Yoga Sutra 2:36: For one established in truth, the result fits the action.
Yoga Sutra 2:37: All the jewels appear for one who is firmly set in honesty.
Asteya includes intention behind all actions, speech and thought—not just truthfulness.
Most of the time I exist, unaware of my intentions. Yoga, however reinforces just how powerful intentions can be. Practice on the mat becomes a strong lesson in mindfulness that has begun to weave into my life off the mat. To become aware, truthfully aware of intentions is one of the most difficult lessons of my life. This means I have to deal with my blasted ego identity—yuk! who wants to deconstruct? Who wants to really admit that even when I think I’m being altruistic, I am simply feeding my ego!
TRUTHFULNESS: It’s a matter of communication — to myself and to others. It’s a way of looking at life from the perspective of “the real me” unadulterated by a lifetime accumulation of others’ voices, pressures, and agendas.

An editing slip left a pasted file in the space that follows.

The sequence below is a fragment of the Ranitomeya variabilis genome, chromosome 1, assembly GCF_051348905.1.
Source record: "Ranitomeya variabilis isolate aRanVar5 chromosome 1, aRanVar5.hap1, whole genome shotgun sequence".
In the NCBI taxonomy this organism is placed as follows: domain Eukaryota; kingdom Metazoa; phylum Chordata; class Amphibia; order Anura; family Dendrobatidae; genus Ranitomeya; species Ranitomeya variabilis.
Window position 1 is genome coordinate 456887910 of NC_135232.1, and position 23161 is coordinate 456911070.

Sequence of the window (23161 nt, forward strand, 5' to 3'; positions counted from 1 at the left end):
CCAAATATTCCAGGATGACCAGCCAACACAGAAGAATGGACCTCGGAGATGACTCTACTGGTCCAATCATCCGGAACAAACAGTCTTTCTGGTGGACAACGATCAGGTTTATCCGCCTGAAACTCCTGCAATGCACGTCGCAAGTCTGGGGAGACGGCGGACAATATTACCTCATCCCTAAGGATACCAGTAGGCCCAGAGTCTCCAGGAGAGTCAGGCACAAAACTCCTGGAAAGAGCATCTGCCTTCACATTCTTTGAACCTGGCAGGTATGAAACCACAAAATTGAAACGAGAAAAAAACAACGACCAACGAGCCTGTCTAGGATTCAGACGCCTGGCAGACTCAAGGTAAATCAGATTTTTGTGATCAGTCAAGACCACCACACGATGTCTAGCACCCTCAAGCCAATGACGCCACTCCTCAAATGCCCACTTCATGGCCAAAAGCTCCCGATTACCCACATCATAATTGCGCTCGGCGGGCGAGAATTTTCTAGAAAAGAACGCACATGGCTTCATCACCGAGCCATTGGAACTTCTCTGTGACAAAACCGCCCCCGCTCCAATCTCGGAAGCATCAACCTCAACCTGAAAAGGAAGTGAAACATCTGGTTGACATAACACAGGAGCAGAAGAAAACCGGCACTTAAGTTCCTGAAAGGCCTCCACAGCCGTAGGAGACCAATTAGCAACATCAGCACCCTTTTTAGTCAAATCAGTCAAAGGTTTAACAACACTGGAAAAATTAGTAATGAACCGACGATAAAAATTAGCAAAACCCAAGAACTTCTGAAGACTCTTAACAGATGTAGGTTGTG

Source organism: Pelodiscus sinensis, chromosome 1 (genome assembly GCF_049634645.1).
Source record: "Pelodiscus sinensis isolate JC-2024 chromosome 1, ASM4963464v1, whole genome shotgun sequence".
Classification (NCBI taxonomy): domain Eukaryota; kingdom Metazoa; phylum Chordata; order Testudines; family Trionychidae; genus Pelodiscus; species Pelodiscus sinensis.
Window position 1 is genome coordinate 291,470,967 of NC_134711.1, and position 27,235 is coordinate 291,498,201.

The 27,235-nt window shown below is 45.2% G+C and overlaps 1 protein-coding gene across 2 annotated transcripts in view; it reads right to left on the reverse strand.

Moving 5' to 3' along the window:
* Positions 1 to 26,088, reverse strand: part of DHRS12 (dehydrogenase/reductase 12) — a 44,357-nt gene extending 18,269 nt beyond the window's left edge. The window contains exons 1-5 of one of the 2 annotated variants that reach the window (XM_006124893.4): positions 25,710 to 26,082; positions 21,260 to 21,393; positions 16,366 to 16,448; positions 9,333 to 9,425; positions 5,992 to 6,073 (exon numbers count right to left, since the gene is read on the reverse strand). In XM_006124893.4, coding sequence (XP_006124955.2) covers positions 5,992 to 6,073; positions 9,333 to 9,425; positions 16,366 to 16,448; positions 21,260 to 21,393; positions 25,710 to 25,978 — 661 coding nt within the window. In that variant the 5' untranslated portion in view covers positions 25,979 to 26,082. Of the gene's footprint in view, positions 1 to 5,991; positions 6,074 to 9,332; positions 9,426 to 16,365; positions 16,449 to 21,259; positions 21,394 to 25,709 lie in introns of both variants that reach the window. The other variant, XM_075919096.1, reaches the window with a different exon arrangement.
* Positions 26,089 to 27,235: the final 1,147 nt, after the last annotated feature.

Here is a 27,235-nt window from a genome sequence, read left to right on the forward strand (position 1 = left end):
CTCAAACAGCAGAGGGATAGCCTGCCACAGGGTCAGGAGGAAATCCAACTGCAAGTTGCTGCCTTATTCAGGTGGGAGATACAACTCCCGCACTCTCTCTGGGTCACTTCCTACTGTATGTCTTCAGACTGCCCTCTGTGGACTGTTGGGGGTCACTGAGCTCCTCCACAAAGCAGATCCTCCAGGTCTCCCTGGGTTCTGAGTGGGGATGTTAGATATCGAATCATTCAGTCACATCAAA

Am I truthful in my self-talk?
How can I change what I say to myself?
Do I honestly believe that what I say to myself will effect change in my perspective or actions?
What would help me speak more honestly in group situations?
What would give me courage to speak up about perceived injustice?
How often have I been silently dishonest?
Whose truth am I reflecting when I speak to myself or when I chat with my friends and coworkers?
How much does pride or previous damage inflicted shape my present speech?
Are there habits I’ve acquired which keep me in a state of dishonesty with myself or with others?
Have I noticed a deepening of a self-inquiry regarding the embodiment of satya?
Where and how do I support this practice?
Other than nonviolence to myself or others, is there anything more important for me to devote my life to at this very moment? How does dishonesty affect the eightfold path? What ties Satya to Astheya (generosity), Brahmacharya (energy moderation), or Aparigraha (abundance)?